If then each entry into the Christian ministry is something of a miracle, how far greater a miracle is asked of him who is to train and mould and inspire that Ministry! “It takes a soul to make a soul,” said Chavasse. It takes a shepherd to make a shepherd, a painter to make a painter. Lectures, advice, exhortation, at a theological college do not avail very much. The decisive thing that turns hesitancy to assurance, and despair to hope, is that the pupil shall see the artist at work, shall see the bare canvas transformed before his eyes into a noble picture, and that not by a superman but by a frail mortal like himself. “It can after all be done,” he says to himself. “Who is to say that, with the help of God, I can’t do it too! “This supreme artist, this “Pastor Pastorum”, this maker of shepherds, has been Christ’s good gift down the ages to His Church. We think at once of Columba and Benedict and Aidan; we think in these later days of Dean Vaughan of Llandaff, of Bishop Lightfoot at Auckland, of Handley Moule’s great missionary output from Ridley Hall, of Charles Simeon’s crowded sermon classes at King’s. In this very select company a place of honour must be given to Francis James Chavasse.

I like to recall my first meeting with him. It was late when I arrived, travelling post-haste from abroad. I felt immediately the impression of his courtesy, his gentleness, his tender provision for my comfort, above all the sweetness of his face and demeanour. And it was to find at once how this spirit of his pervaded the whole College.

Whether or no our normal theological college has as yet met the real needs of the Church of to-day seems an open question. Is it not too much a looking back to academic ideas, too little a preparation for the exacting programme of the modern parish priest, too much still a “college”, too little a training school, too much softness, too little hardness? Men need habituating not so much to the handling of sympathetic congregations as to the arresting of unsympathetic critics, not so much to listening to interesting lectures as to the construction of convincing sermons. Something analogous to “Commando-training” is called for.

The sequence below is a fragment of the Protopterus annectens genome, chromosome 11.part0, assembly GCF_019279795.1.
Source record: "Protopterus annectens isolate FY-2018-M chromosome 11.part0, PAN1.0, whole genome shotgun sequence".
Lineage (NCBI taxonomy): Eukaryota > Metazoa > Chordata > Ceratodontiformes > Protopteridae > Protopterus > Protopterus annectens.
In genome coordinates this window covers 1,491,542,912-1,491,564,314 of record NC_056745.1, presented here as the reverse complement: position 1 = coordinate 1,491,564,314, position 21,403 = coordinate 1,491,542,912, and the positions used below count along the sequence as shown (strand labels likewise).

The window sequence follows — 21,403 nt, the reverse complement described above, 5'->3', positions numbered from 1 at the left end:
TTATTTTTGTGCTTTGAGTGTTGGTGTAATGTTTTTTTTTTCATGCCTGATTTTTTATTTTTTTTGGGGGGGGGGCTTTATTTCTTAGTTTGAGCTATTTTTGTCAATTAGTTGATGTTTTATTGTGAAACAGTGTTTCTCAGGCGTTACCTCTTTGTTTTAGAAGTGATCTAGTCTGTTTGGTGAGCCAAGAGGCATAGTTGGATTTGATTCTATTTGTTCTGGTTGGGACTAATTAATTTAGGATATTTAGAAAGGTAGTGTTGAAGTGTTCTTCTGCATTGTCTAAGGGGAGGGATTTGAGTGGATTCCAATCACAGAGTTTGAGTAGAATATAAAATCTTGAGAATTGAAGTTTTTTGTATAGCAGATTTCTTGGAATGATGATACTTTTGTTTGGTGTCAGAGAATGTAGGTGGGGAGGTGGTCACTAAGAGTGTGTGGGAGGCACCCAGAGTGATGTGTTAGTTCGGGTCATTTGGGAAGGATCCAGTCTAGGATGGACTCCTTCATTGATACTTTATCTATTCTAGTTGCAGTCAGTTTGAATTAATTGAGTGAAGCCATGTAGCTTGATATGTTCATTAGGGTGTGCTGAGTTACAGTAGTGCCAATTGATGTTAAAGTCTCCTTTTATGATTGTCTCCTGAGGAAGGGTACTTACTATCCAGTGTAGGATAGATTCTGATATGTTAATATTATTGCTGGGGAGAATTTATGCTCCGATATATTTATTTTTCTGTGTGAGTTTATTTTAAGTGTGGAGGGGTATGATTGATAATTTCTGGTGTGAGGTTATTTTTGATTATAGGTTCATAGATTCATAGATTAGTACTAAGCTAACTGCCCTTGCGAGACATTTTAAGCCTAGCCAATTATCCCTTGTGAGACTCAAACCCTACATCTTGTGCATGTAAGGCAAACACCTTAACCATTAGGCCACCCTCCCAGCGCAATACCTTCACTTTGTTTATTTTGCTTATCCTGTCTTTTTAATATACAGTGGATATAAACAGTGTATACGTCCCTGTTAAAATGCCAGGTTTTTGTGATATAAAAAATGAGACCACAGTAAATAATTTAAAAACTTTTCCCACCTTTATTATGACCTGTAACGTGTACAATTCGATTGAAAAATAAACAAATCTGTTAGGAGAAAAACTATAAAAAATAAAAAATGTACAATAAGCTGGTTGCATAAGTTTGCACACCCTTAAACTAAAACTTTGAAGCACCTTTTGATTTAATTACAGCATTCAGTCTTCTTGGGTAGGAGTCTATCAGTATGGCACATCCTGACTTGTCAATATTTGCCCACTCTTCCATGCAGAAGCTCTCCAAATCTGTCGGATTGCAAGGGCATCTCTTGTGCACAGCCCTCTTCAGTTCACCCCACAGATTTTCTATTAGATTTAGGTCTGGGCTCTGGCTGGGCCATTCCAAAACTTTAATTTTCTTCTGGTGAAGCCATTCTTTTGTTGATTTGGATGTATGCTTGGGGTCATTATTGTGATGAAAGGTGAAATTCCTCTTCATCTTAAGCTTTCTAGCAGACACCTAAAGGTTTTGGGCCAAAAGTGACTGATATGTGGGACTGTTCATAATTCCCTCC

Wycliffe Hall had been established on the Banbury-road in what was formerly the residence of Thomas Arnold, son of the great Headmaster. Next door was the Principal’s house. In my day there was no Chapel. Our services were held in a room temporarily adapted for the purpose. There were obvious limitations. All this, however, was by the way. We had come to be with Chavasse, and Chavasse was there, to give to the whole College life a tone and a quality of its own. The event of the week was the Principal’s address in Chapel on Fridays at 5.45, when he poured out into us his very soul. It was his voice, his holiness, his profound reverence, his atmosphere of intense urgency, that influenced the life of the place; and that gave to each man in turn a new conception of an effective Ministry.

“‘It fell to my lot,’ writes the Rev. J. Sinclair Stevenson, ‘as an aspirant to the ministry in the Presbyterian Church to exchange Oxford for Edinburgh. For one precious and unforgettable summer term, I, a Presbyterian, was allowed to be numbered among the Wycliffe men as the Principal’s guest. I went back to a very different Edinburgh, for I was changed myself. That Wycliffe term had coloured for me the whole grey study of theology with the brightness of the rainbow-coloured grace of God.... He walked with God, and he had the power of making others conscious that in his presence God was near.’” (3)